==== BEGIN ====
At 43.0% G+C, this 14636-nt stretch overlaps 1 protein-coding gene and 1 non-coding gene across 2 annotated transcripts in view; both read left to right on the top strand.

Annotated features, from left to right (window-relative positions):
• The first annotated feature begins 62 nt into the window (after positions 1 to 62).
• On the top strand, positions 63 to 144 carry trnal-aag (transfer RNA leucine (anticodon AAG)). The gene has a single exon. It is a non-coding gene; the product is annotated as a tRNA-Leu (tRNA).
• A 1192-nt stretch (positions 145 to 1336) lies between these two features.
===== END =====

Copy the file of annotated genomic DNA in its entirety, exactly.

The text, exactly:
At 43.0% G+C, this 14636-nt stretch overlaps 1 protein-coding gene and 1 non-coding gene across 2 annotated transcripts in view; both read left to right on the top strand.

Annotated features, from left to right (window-relative positions):
• The first annotated feature begins 62 nt into the window (after positions 1 to 62).
• On the top strand, positions 63 to 144 carry trnal-aag (transfer RNA leucine (anticodon AAG)). The gene has a single exon. It is a non-coding gene; the product is annotated as a tRNA-Leu (tRNA).
• A 1192-nt stretch (positions 145 to 1336) lies between these two features.